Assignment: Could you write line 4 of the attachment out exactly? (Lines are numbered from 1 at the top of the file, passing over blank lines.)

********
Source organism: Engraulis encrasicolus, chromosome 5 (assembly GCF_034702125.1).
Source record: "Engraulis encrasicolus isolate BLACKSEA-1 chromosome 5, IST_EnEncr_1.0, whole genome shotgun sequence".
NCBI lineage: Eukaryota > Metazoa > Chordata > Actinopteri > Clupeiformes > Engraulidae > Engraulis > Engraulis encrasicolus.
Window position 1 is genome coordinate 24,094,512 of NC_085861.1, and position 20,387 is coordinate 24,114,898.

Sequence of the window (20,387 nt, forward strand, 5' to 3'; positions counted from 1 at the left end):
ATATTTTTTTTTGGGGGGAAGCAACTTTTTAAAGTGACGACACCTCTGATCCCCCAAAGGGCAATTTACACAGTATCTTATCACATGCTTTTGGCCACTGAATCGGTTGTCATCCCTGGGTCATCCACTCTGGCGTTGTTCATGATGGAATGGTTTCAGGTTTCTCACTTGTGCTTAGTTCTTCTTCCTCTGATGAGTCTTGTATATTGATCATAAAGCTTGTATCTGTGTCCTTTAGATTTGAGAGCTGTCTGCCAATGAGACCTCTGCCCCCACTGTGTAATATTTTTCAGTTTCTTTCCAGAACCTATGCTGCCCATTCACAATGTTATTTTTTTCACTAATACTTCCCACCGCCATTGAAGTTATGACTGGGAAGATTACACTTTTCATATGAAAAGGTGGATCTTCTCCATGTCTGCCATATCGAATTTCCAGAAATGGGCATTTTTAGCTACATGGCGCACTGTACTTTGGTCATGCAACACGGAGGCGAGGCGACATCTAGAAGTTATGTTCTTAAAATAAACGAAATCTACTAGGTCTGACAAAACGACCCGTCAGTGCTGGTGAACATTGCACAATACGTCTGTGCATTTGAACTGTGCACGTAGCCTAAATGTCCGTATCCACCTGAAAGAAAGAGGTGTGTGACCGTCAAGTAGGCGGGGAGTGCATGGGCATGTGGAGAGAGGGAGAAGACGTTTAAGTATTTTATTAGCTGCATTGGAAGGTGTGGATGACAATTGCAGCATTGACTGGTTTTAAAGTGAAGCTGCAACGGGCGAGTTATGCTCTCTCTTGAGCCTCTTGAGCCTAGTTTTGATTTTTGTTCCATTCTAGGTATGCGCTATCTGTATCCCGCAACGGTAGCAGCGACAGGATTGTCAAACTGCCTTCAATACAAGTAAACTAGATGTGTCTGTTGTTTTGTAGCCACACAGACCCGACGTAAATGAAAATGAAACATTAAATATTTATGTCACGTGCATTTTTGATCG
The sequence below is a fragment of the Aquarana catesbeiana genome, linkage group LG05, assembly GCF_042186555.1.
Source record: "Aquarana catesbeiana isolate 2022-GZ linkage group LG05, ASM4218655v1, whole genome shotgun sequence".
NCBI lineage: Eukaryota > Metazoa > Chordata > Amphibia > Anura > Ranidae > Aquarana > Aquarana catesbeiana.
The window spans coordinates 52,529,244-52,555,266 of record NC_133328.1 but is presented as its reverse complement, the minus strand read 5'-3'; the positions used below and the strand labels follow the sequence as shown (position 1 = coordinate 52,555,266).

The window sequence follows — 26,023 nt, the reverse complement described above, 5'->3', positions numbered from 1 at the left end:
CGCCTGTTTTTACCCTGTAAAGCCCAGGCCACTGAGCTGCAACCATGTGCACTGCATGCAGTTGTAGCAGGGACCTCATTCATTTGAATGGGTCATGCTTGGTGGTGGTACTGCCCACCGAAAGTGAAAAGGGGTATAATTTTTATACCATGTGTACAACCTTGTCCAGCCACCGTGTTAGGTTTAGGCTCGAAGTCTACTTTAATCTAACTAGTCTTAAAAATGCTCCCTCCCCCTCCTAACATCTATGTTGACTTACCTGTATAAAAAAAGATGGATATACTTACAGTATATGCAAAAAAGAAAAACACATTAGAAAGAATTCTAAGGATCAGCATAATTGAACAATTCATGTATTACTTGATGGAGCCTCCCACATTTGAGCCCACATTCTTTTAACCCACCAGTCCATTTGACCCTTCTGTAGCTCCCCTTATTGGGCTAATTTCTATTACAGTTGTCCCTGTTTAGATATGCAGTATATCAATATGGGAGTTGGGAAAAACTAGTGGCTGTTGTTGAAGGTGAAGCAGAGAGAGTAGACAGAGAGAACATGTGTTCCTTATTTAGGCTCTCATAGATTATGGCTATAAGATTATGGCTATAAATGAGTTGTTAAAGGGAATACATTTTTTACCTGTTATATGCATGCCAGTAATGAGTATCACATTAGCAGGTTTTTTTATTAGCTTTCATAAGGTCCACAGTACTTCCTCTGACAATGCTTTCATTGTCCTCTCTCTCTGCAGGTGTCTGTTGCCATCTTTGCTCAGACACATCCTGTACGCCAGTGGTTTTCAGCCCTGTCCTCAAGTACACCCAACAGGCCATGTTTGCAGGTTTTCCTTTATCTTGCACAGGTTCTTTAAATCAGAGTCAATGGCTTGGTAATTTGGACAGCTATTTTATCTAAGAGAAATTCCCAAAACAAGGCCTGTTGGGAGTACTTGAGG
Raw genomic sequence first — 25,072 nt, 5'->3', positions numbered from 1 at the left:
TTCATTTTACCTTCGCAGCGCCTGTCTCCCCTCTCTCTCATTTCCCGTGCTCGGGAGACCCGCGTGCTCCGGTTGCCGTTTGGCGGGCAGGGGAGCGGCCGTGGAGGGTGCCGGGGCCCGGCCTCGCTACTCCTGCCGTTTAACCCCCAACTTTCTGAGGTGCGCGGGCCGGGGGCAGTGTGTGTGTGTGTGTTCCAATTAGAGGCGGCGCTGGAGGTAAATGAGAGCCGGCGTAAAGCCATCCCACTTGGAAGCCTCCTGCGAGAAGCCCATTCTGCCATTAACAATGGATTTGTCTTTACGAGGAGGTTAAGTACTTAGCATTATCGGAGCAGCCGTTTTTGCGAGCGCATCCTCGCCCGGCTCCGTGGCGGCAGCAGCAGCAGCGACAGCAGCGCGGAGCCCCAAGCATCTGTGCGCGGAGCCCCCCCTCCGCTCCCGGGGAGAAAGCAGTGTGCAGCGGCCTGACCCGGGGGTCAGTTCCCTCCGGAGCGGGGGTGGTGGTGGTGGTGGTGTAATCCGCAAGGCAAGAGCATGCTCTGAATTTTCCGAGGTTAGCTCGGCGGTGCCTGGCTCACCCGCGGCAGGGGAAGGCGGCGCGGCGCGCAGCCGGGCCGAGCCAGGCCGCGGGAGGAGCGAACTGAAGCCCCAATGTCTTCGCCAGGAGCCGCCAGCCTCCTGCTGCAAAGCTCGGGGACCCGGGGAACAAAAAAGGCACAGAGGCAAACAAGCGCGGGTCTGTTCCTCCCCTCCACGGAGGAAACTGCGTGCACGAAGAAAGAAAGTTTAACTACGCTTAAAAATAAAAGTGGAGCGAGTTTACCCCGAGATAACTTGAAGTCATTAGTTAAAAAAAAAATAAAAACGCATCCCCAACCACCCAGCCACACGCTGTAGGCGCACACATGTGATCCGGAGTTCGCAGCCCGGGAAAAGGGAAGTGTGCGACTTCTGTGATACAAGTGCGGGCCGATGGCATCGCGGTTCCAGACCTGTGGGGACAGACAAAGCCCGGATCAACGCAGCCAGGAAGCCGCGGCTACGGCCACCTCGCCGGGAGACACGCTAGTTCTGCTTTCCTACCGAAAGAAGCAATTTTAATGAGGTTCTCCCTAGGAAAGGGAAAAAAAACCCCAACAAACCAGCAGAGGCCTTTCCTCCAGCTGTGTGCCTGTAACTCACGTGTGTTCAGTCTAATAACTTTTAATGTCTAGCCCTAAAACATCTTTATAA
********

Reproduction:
Window position 1 is genome coordinate 24,094,512 of NC_085861.1, and position 20,387 is coordinate 24,114,898.